• If you have a working example, post it as another answer and I will likely accept it. I have never unraveled how to do this.
    – mpdonadio
    Dec 13, 2011 at 21:12
  • No problem, will do ;) Dec 13, 2011 at 21:21
  • I've done some experimentation with this, and if you don't want to go down the road of making your own ctools argument plugin, this really is the best option. If I have time later today, I will post an alternate (though potentially less desirable) solution.
    – mpdonadio
    Dec 20, 2011 at 14:47

The hook_menu() keys for those panels are arbitrary (defined by you), so I can't post a 100% exact example, but here's one general solution of how to "hack" or intercept an existing hook_menu() item:

  1. Go to the menu_router table.
  2. Search for the URL path that you defined for your panel. You can start by using an exact-match search, and if nothing appears, do a wildcard (%) search such as this: select * from menu_router where path like "%bar%" instead of `...path = "foo/bar/baz". This will tell you everything about that menu item, what module defined it, what function it calls, what are it's arguments, and what loading function for the arguments (if any) there are.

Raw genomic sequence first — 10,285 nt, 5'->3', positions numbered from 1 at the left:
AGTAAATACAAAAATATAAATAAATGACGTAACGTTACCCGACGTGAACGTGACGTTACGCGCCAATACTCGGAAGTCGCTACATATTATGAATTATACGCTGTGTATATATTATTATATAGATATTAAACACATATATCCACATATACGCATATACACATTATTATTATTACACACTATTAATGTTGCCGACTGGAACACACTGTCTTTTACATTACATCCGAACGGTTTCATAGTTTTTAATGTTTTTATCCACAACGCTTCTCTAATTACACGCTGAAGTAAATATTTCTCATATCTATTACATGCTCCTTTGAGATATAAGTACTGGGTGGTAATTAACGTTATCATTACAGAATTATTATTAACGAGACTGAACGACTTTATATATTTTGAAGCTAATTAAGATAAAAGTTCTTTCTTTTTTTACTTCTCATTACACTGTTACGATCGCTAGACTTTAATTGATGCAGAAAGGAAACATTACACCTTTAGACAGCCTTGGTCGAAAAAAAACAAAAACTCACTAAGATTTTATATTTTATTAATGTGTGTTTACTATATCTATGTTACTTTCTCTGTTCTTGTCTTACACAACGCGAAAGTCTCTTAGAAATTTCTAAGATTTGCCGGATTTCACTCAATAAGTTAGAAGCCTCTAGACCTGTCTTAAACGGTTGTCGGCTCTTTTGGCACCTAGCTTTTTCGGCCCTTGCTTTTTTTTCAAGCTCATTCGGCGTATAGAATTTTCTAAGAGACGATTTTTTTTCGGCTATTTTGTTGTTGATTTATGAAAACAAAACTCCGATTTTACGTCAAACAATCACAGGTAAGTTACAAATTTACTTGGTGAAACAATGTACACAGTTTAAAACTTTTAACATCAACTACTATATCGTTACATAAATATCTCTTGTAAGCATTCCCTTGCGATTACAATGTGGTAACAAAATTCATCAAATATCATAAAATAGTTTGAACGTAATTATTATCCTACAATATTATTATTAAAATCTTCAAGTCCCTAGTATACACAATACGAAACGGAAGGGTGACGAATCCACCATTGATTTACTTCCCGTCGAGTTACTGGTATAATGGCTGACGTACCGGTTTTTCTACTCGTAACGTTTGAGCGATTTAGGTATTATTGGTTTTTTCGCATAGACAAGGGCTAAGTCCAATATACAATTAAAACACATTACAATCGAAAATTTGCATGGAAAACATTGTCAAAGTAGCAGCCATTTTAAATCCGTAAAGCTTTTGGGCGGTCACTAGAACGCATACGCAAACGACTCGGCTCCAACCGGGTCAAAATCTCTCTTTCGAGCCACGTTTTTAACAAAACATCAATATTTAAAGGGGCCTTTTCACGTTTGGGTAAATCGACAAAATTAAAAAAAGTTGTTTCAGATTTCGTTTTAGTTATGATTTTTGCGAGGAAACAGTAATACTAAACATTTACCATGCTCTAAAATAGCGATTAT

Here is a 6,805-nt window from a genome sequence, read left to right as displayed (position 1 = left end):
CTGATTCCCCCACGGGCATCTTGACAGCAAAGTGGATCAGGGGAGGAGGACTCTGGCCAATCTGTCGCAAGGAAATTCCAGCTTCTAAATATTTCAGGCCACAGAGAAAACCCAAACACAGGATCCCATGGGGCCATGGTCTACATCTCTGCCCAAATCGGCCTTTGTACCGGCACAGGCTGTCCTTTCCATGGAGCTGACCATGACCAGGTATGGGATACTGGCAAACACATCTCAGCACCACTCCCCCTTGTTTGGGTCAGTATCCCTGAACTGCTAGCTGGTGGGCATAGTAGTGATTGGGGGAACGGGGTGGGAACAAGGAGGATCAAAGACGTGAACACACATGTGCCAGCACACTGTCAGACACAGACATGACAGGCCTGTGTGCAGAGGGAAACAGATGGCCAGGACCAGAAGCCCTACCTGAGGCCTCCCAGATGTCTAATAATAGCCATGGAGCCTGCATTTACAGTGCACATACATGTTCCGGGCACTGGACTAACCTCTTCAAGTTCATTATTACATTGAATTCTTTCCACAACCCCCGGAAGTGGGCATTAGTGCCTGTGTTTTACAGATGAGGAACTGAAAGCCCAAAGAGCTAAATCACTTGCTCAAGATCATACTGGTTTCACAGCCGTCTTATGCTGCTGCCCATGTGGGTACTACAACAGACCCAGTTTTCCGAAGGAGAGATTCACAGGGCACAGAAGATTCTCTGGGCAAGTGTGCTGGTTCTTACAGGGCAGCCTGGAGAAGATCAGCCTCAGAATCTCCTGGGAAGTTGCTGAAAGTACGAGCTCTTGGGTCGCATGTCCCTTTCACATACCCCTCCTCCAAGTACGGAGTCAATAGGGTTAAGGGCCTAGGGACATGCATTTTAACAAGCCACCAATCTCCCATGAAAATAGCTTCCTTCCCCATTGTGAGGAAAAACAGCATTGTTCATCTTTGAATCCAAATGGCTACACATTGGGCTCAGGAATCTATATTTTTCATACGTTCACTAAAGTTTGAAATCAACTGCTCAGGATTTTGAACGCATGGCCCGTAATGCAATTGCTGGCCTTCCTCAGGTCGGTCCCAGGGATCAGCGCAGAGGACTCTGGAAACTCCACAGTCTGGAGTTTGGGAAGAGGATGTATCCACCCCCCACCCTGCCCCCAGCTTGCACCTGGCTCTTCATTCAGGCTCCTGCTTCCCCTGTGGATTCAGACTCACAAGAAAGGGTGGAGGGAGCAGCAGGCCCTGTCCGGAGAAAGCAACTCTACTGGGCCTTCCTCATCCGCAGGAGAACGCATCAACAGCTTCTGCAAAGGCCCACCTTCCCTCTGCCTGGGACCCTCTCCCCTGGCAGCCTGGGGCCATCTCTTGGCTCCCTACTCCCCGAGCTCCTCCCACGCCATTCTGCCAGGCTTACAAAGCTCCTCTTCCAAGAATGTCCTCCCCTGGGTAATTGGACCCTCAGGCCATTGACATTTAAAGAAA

3. Armed with this information, you can go to the module that defined the menu item. Go to the hook_menu implementation of that module and look for that key. Take a note of the different keys that compose the menu item. Sometimes it is overkill to define your own menu item when all you need is to change is, let's say, the title callback. For this we then use the hook_menu_alter().
  4. Implement hook_menu_alter in your custom module.

Example for item # 4.

 * Implementation of hook_menu_alter.
 * Intercept 'foo/bar/baz' and 'taxonomy/term/%taxonomy_term'.
function mymodule_menu_alter(&$items) {
    // The string to the right is the name of the function that is going to get called
    // to determine that page's title. We just substituted what defined there by
    // someone else with our own function.
    $items['foo/bar/baz']['title callback'] = 'mymodule_panel_title_callback';

    // Here I modify a separate menu item.
    // Redirect current page workflow to my module.
    // Note that the function taxonomy_term_load() will be called with whatever argument is in the
    // third element of the path, so "taxonomy/term/123" will call taxonomy_term_load(123) and the